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Volga Auto Works

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BUSINESS
June 8, 1990 | JAMES RISEN, TIMES STAFF WRITER
In what it billed as the first significant working relationship between an American auto company and the Soviet Union in the post-World War II era, General Motors said Thursday that it has agreed to sell nearly $1 billion worth of automotive parts to that country's largest auto maker. GM's announcement comes just days after Soviet President Mikhail S. Gorbachev publicly criticized American auto makers for not taking a more active role in developing bilateral relationships with his nation.
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BUSINESS
June 8, 1990 | JAMES RISEN, TIMES STAFF WRITER
In what it billed as the first significant working relationship between an American auto company and the Soviet Union in the post-World War II era, General Motors said Thursday that it has agreed to sell nearly $1 billion worth of automotive parts to that country's largest auto maker. GM's announcement comes just days after Soviet President Mikhail S. Gorbachev publicly criticized American auto makers for not taking a more active role in developing bilateral relationships with his nation.
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BUSINESS
June 7, 1990 | From United Press International
General Motors Corp. announced today it has signed a nearly $1-billion agreement to provide anti-pollution equipment to Volga Auto Works, or VAZ, the leading vehicle manufacturer in the Soviet Union. The agreement will enable GM to become the first American-based auto manufacturer in modern times to establish a working relationship with the Soviet auto industry, GM said.
BUSINESS
June 7, 1990 | From United Press International
General Motors Corp. announced today it has signed a nearly $1-billion agreement to provide anti-pollution equipment to Volga Auto Works, or VAZ, the leading vehicle manufacturer in the Soviet Union. The agreement will enable GM to become the first American-based auto manufacturer in modern times to establish a working relationship with the Soviet auto industry, GM said.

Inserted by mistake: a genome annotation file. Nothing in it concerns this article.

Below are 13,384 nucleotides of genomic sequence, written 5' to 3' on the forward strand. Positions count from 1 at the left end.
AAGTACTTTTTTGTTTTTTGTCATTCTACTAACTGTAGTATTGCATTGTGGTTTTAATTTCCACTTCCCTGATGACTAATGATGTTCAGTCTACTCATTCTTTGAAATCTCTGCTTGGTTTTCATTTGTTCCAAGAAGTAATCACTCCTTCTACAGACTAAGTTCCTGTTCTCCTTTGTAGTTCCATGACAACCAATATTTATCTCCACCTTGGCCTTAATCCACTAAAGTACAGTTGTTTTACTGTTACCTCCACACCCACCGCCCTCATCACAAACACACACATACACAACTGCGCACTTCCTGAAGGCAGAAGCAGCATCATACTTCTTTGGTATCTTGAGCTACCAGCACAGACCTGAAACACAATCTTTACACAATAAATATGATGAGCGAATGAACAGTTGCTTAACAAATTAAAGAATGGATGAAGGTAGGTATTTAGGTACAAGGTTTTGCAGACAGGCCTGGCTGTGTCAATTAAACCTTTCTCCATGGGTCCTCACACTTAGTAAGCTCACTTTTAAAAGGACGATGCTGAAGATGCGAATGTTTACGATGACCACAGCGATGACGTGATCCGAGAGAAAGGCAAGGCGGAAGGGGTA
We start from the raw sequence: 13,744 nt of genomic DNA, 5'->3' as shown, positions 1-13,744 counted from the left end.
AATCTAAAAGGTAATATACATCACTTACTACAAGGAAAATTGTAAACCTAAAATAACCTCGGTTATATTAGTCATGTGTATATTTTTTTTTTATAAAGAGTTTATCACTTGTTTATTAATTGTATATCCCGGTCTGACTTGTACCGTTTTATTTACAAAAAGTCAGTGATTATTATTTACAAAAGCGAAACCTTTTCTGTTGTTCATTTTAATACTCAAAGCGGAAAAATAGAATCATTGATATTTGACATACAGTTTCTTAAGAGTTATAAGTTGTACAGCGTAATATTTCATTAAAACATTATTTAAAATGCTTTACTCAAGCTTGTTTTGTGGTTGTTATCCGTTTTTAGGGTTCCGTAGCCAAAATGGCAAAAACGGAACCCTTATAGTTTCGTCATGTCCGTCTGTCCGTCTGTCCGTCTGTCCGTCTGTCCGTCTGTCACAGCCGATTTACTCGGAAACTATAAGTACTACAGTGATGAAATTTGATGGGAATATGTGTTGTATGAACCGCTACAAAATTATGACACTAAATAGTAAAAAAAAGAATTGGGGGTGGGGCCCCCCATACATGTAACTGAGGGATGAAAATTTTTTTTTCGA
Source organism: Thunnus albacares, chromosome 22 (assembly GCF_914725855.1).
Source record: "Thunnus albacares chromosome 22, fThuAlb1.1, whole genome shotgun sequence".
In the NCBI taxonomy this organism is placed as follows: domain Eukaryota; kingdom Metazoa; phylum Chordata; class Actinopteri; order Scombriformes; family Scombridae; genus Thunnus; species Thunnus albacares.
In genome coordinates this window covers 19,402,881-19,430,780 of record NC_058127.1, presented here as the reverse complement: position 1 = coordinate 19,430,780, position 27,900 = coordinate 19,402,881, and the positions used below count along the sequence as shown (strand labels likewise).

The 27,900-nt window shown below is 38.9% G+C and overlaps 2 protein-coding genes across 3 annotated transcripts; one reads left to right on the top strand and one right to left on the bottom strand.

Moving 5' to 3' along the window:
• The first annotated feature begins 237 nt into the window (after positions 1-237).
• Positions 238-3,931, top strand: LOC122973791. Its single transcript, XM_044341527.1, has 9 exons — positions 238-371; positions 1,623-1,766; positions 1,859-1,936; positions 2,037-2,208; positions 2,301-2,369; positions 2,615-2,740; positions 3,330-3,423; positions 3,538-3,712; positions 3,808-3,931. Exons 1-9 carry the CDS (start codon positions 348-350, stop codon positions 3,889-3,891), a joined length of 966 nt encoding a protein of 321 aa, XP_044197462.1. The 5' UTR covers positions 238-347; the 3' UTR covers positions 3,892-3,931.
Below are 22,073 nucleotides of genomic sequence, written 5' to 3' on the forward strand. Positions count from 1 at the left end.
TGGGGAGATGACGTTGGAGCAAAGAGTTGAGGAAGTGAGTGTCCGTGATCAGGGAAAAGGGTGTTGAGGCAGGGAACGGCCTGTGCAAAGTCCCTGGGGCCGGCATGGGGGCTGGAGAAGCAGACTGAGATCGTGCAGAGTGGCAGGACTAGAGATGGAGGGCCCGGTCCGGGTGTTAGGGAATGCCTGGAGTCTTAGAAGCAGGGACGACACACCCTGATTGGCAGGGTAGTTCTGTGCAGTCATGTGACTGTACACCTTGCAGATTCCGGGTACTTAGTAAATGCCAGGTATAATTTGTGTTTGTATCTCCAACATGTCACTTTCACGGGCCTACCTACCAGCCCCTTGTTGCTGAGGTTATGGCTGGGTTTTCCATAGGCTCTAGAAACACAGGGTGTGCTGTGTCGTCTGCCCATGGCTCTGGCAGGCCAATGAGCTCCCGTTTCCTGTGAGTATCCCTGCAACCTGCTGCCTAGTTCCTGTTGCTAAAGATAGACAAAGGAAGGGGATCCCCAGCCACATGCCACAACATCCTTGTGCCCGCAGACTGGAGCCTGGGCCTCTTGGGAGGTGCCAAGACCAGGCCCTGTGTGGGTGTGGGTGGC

BUSINESS
August 20, 1991 | DENISE GELLENE, TIMES STAFF WRITER
American companies with investments in the Soviet Union were closely monitoring their operations Monday, while analysts said the coup that toppled President Mikhail S. Gorbachev was unlikely to have a significant impact on the U.S. economy. For the moment at least, most U.S. companies were continuing to do business--albeit with caution.
BUSINESS
August 20, 1991 | DENISE GELLENE, TIMES STAFF WRITER
U.S. companies with investments in the Soviet Union said the political coup that toppled reform-minded President Mikhal S. Gorbachev hadn't disrupted business Monday. McDonald's was open and selling cheeseburgers at a normal clip, and General Motors pressed ahead with its plans to develop engine parts for a Soviet auto maker. But analysts said the coup would almost certainly cast a pall over future investment in the Soviet Union, even if it fails and Gorbachev again rises to power.
NEWS
March 1, 1994 | DONALD W. NAUSS, TIMES STAFF WRITER
The automobile is a century old and showing no signs of putting on the brakes. More than 600 million vehicles roam the roads--from Germany's high-speed autobahns and America's interstates to the gridlocked streets of Thailand and unpaved byways of interior Brazil. Last year about 50 million cars, trucks and other vehicles--an average of 135,000 each day--were driven off the world's production lines. Two-thirds came from U.S.
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